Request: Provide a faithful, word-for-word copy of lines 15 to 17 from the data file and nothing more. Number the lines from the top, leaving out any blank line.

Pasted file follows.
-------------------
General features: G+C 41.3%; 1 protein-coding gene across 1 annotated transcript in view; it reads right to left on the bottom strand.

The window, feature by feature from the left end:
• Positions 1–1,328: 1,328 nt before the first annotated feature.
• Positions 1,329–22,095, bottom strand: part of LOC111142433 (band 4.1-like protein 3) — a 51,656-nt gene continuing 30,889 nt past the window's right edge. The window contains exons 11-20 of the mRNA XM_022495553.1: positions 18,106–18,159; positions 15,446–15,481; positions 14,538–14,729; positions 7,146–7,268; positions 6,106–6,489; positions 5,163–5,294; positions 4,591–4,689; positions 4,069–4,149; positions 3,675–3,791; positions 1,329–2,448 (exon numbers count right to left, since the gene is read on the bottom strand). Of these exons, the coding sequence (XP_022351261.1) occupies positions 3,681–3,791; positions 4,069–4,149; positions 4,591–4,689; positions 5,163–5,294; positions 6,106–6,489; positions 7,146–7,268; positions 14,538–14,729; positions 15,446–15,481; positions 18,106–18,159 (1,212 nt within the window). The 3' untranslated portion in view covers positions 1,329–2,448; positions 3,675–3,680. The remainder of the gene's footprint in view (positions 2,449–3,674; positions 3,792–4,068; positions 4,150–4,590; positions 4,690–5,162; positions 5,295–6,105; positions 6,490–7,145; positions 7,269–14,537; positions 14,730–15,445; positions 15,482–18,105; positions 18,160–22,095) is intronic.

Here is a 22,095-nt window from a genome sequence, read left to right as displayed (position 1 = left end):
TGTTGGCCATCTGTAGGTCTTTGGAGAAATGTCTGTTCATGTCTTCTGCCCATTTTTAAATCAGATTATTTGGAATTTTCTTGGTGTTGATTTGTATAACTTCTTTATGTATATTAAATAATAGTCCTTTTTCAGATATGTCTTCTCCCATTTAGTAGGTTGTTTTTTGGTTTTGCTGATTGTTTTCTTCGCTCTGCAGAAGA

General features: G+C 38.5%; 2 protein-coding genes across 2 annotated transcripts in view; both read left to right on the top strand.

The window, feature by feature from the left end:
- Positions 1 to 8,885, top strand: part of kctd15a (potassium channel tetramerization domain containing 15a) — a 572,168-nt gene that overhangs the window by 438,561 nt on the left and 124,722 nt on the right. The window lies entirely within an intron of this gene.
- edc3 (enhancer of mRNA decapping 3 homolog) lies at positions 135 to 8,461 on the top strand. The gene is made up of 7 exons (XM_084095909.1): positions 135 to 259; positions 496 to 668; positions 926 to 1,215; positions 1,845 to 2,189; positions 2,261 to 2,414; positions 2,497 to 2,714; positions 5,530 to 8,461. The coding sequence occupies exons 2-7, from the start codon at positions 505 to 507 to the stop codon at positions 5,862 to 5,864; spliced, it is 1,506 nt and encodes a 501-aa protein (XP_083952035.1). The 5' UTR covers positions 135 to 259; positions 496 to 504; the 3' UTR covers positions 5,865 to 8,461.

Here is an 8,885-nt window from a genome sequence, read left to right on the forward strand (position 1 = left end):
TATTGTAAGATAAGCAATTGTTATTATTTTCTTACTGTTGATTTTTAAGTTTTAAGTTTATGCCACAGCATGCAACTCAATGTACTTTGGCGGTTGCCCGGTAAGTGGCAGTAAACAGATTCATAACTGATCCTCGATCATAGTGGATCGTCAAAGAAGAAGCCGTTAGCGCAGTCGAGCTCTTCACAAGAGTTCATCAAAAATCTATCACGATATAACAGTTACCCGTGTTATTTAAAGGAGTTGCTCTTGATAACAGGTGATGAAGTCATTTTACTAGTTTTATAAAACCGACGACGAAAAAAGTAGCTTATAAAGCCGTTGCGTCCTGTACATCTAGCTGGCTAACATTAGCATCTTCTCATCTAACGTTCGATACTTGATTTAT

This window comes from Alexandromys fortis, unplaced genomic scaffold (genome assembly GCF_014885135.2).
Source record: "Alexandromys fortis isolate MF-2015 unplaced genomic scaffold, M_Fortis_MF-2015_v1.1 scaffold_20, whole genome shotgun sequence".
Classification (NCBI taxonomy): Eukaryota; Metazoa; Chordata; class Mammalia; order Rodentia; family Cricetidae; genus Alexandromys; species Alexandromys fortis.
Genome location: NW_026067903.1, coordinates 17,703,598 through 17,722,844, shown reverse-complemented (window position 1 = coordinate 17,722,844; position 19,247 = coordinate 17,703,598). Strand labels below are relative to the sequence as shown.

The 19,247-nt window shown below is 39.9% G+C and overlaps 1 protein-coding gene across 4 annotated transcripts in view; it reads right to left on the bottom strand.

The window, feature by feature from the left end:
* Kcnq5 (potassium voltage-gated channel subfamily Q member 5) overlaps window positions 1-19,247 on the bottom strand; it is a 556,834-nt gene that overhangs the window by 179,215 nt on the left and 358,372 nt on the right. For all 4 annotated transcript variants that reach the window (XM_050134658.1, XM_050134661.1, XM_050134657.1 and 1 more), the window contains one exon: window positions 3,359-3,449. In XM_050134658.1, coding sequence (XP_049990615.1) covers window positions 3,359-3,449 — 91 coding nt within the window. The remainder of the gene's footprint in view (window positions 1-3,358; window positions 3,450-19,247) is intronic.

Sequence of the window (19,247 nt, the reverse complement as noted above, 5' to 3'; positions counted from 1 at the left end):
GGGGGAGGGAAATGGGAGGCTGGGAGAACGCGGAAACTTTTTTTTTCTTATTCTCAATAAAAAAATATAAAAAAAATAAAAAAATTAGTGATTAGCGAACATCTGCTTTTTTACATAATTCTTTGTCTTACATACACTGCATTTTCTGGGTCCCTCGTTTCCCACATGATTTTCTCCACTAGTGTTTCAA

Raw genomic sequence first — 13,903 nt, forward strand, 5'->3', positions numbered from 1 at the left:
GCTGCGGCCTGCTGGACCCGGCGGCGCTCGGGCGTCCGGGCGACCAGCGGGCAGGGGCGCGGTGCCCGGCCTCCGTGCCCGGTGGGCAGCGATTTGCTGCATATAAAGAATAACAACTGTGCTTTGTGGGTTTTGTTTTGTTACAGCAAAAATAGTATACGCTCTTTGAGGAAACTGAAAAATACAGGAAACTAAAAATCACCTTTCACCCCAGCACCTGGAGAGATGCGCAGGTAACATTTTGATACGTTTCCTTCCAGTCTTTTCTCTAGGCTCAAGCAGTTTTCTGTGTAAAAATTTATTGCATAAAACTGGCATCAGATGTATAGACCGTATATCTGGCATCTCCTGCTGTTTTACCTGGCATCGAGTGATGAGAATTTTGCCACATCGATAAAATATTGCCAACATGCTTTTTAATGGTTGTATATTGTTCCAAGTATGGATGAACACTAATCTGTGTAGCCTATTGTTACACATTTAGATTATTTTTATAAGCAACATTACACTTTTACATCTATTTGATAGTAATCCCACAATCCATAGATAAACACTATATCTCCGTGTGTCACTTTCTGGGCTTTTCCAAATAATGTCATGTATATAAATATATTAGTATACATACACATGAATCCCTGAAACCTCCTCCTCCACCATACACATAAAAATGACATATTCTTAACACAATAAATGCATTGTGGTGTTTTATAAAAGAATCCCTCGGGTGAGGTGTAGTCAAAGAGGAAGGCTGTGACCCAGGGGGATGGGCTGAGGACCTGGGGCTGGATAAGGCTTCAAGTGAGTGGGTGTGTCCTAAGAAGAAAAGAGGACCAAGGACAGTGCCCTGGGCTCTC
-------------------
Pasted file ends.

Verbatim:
Classification (NCBI taxonomy): Eukaryota; Metazoa; Chordata; class Mammalia; order Rodentia; family Cricetidae; genus Alexandromys; species Alexandromys fortis.
Genome location: NW_026067903.1, coordinates 17,703,598 through 17,722,844, shown reverse-complemented (window position 1 = coordinate 17,722,844; position 19,247 = coordinate 17,703,598). Strand labels below are relative to the sequence as shown.

The 19,247-nt window shown below is 39.9% G+C and overlaps 1 protein-coding gene across 4 annotated transcripts in view; it reads right to left on the bottom strand.